I've been doing this for a long time, and I have a pretty thick skin. Even then, this stuff has an effect. You can't help it. It's part of being human. One angry message has more effect than ten friendly ones. It has a real psychic weight. And, once you know it's there, turning off your computer and avoiding Twitter doesn't remove it.
When my games had their own Humble Bundle, I should have been happy. I mean, I was, in a way. It'll help send my kids to college, and who could argue with that?
Yet, I spent that week in my room quivering with terror. When my developer/writer/artist friends find themselves in similar situations, they are often the same. I've been asked, "This is going so well. Why do I feel horrible all the time?" We neither expect nor deserve sympathy, but that's what happens.
And when an indie dev becomes the hate target of the day, isn't up to it, and loses it a bit, the public responses are the same.
Suppose one day I get one insult too many, I go nuts and quit or freak out. Here's what people will say about me: What a weakling. What a wimp. What an idiot. Why does he care? Why doesn't he just turn the social media off? Why can't he be tough and awesome like me? Screw that guy.
All this, of course, from people who have never experienced being in even remotely the same position.
A Quick Aside
Everyone jokes about how supposedly soulless PR and marketing people are, but dealing with the masses is difficult, time-consuming, and an actual skill. To survive emotionally in a high-profile situation, you need a layer of protection between yourself and the raw feedback of humanity.
If Dong Nguyen got a PR flack, stayed off forums, and just wrote games, he could make a lot of money. However, as he has said himself, this isn't the sort of life he wants to live, and I can't blame him.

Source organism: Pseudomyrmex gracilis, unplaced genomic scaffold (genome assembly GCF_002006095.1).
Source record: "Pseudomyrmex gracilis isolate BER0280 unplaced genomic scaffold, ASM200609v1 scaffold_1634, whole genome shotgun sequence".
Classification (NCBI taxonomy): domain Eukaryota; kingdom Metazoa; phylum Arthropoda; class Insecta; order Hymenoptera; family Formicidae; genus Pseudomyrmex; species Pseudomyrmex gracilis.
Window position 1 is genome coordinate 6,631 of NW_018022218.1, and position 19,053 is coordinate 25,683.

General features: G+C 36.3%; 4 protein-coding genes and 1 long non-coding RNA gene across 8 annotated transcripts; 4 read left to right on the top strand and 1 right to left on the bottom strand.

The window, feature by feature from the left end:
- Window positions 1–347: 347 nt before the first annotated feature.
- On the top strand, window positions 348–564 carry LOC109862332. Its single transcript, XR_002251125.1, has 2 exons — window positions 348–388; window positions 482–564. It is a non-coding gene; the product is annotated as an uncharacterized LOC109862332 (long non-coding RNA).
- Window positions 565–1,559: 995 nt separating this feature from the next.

But if you've ever seen a public figure (politician, actor, musician, and yes, game designer) have a weird, inexplicable public flame-out, it might make a little bit more sense now.
... gone. You see? Trolling does work!
Nothing Can Be Done, Of Course.
Reality is what it is. We devs would never have our attention and success without the Internet, but you have to take the good with the bad. If you want the attention, you also have to face the Hate Machine.
Sometimes it seems (accurately or not) like every gamer on the Internet seeks out their own little rantbox. A place to direct rage at their chosen target. Young male teens on one side, social justice warriors on the other, general cranks everywhere. Everyone has their axe to grind, and shouting is fun.
People have the right to give feedback, too. If I want to call out the Dungeon Keeper app or the hacky articles I linked to above, it's something I should be allowed to do. If you make your work public, people get to respond.
Trolling is annoying. (Though one man's troll is another man's brave truth-teller.) People troll because it works. When someone writes, "[Some developer] is a moron and his games suck," and the developer reads it, it hurts. You can't prevent it. It's just how our brains work.
I don't think this can ever change. (Though less slander from reporters who should know better would be nice, of course.) It's not about a broken system. It's about understanding, empathy, and remembering that the work you are shouting about was written by another human. An actual human, with feelings and stuff. And humans can be surprisingly fragile.
Saying that won't make any difference, of course. Haters gonna' hate. Trolls gonna' troll. But it feels nice to remind people occasionally, just the same.